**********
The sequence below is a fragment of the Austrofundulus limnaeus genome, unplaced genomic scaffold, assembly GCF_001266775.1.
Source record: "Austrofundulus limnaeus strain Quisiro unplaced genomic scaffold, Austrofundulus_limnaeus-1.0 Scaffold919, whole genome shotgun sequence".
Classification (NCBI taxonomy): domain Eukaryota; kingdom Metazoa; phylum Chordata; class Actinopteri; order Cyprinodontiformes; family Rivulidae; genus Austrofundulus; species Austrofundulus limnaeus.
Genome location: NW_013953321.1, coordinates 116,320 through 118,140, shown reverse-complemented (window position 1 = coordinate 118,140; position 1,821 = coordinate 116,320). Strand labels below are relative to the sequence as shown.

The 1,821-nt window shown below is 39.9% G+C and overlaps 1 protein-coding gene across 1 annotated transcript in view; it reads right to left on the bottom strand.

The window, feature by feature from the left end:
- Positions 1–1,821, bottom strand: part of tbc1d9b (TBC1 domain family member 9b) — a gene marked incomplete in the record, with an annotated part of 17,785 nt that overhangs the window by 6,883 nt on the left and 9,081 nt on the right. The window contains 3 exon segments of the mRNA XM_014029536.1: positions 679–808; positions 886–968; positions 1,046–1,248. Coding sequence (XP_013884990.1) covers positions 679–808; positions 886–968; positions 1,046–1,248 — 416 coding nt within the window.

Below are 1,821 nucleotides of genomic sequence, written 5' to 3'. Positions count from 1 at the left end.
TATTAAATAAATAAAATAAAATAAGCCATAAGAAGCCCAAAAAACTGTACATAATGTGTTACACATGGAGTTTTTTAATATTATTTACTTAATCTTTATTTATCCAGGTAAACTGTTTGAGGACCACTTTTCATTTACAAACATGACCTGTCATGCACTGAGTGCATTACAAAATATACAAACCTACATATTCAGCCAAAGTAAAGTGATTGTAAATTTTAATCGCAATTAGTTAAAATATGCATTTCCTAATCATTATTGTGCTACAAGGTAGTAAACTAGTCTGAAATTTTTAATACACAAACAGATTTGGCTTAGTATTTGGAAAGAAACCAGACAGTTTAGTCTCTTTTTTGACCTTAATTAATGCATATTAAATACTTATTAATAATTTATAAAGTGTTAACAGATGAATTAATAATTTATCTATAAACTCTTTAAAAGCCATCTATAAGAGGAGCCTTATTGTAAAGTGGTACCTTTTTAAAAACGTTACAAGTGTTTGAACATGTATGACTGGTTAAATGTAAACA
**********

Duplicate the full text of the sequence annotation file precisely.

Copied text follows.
The sequence below is a fragment of the Austrofundulus limnaeus genome, unplaced genomic scaffold, assembly GCF_001266775.1.
Source record: "Austrofundulus limnaeus strain Quisiro unplaced genomic scaffold, Austrofundulus_limnaeus-1.0 Scaffold919, whole genome shotgun sequence".
Classification (NCBI taxonomy): domain Eukaryota; kingdom Metazoa; phylum Chordata; class Actinopteri; order Cyprinodontiformes; family Rivulidae; genus Austrofundulus; species Austrofundulus limnaeus.
Genome location: NW_013953321.1, coordinates 116,320 through 118,140, shown reverse-complemented (window position 1 = coordinate 118,140; position 1,821 = coordinate 116,320). Strand labels below are relative to the sequence as shown.

The 1,821-nt window shown below is 39.9% G+C and overlaps 1 protein-coding gene across 1 annotated transcript in view; it reads right to left on the bottom strand.

The window, feature by feature from the left end:
- Positions 1–1,821, bottom strand: part of tbc1d9b (TBC1 domain family member 9b) — a gene marked incomplete in the record, with an annotated part of 17,785 nt that overhangs the window by 6,883 nt on the left and 9,081 nt on the right. The window contains 3 exon segments of the mRNA XM_014029536.1: positions 679–808; positions 886–968; positions 1,046–1,248. Coding sequence (XP_013884990.1) covers positions 679–808; positions 886–968; positions 1,046–1,248 — 416 coding nt within the window.

Below are 1,821 nucleotides of genomic sequence, written 5' to 3'. Positions count from 1 at the left end.
TATTAAATAAATAAAATAAAATAAGCCATAAGAAGCCCAAAAAACTGTACATAATGTGTTACACATGGAGTTTTTTAATATTATTTACTTAATCTTTATTTATCCAGGTAAACTGTTTGAGGACCACTTTTCATTTACAAACATGACCTGTCATGCACTGAGTGCATTACAAAATATACAAACCTACATATTCAGCCAAAGTAAAGTGATTGTAAATTTTAATCGCAATTAGTTAAAATATGCATTTCCTAATCATTATTGTGCTACAAGGTAGTAAACTAGTCTGAAATTTTTAATACACAAACAGATTTGGCTTAGTATTTGGAAAGAAACCAGACAGTTTAGTCTCTTTTTTGACCTTAATTAATGCATATTAAATACTTATTAATAATTTATAAAGTGTTAACAGATGAATTAATAATTTATCTATAAACTCTTTAAAAGCCATCTATAAGAGGAGCCTTATTGTAAAGTGGTACCTTTTTAAAAACGTTACAAGTGTTTGAACATGTATGACTGGTTAAATGTAAACA